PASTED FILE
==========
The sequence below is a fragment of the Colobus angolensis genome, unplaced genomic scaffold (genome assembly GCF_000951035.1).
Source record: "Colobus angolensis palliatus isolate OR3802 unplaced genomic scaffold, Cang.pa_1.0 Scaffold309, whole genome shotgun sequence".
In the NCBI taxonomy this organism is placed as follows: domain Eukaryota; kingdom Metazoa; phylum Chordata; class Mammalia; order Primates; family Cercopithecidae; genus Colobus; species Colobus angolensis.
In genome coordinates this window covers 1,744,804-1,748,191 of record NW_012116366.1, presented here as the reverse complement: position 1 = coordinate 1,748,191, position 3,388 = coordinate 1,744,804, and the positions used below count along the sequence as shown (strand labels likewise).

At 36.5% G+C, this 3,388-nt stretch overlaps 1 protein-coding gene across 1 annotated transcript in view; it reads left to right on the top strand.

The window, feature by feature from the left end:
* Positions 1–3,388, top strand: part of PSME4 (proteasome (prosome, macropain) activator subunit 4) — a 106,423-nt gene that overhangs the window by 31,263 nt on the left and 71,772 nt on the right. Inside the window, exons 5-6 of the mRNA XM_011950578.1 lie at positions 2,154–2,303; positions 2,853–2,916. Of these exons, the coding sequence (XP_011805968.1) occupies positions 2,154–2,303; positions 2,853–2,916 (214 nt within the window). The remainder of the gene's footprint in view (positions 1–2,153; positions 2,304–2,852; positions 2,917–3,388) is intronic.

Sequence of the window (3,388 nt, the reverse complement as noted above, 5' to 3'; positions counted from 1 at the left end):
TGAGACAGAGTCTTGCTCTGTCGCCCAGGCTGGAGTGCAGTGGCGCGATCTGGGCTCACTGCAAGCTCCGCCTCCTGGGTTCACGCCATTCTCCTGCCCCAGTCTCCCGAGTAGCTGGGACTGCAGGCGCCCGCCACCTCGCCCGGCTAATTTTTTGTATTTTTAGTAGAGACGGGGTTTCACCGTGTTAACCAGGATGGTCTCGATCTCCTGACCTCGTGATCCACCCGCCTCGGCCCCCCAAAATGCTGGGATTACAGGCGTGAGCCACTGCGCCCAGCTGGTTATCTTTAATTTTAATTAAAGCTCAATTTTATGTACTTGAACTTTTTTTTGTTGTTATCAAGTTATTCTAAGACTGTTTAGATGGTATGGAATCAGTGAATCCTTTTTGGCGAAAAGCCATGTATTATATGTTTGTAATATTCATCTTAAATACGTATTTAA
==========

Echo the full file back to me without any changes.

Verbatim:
The sequence below is a fragment of the Colobus angolensis genome, unplaced genomic scaffold (genome assembly GCF_000951035.1).
Source record: "Colobus angolensis palliatus isolate OR3802 unplaced genomic scaffold, Cang.pa_1.0 Scaffold309, whole genome shotgun sequence".
In the NCBI taxonomy this organism is placed as follows: domain Eukaryota; kingdom Metazoa; phylum Chordata; class Mammalia; order Primates; family Cercopithecidae; genus Colobus; species Colobus angolensis.
In genome coordinates this window covers 1,744,804-1,748,191 of record NW_012116366.1, presented here as the reverse complement: position 1 = coordinate 1,748,191, position 3,388 = coordinate 1,744,804, and the positions used below count along the sequence as shown (strand labels likewise).

At 36.5% G+C, this 3,388-nt stretch overlaps 1 protein-coding gene across 1 annotated transcript in view; it reads left to right on the top strand.

The window, feature by feature from the left end:
* Positions 1–3,388, top strand: part of PSME4 (proteasome (prosome, macropain) activator subunit 4) — a 106,423-nt gene that overhangs the window by 31,263 nt on the left and 71,772 nt on the right. Inside the window, exons 5-6 of the mRNA XM_011950578.1 lie at positions 2,154–2,303; positions 2,853–2,916. Of these exons, the coding sequence (XP_011805968.1) occupies positions 2,154–2,303; positions 2,853–2,916 (214 nt within the window). The remainder of the gene's footprint in view (positions 1–2,153; positions 2,304–2,852; positions 2,917–3,388) is intronic.

Sequence of the window (3,388 nt, the reverse complement as noted above, 5' to 3'; positions counted from 1 at the left end):
TGAGACAGAGTCTTGCTCTGTCGCCCAGGCTGGAGTGCAGTGGCGCGATCTGGGCTCACTGCAAGCTCCGCCTCCTGGGTTCACGCCATTCTCCTGCCCCAGTCTCCCGAGTAGCTGGGACTGCAGGCGCCCGCCACCTCGCCCGGCTAATTTTTTGTATTTTTAGTAGAGACGGGGTTTCACCGTGTTAACCAGGATGGTCTCGATCTCCTGACCTCGTGATCCACCCGCCTCGGCCCCCCAAAATGCTGGGATTACAGGCGTGAGCCACTGCGCCCAGCTGGTTATCTTTAATTTTAATTAAAGCTCAATTTTATGTACTTGAACTTTTTTTTGTTGTTATCAAGTTATTCTAAGACTGTTTAGATGGTATGGAATCAGTGAATCCTTTTTGGCGAAAAGCCATGTATTATATGTTTGTAATATTCATCTTAAATACGTATTTAA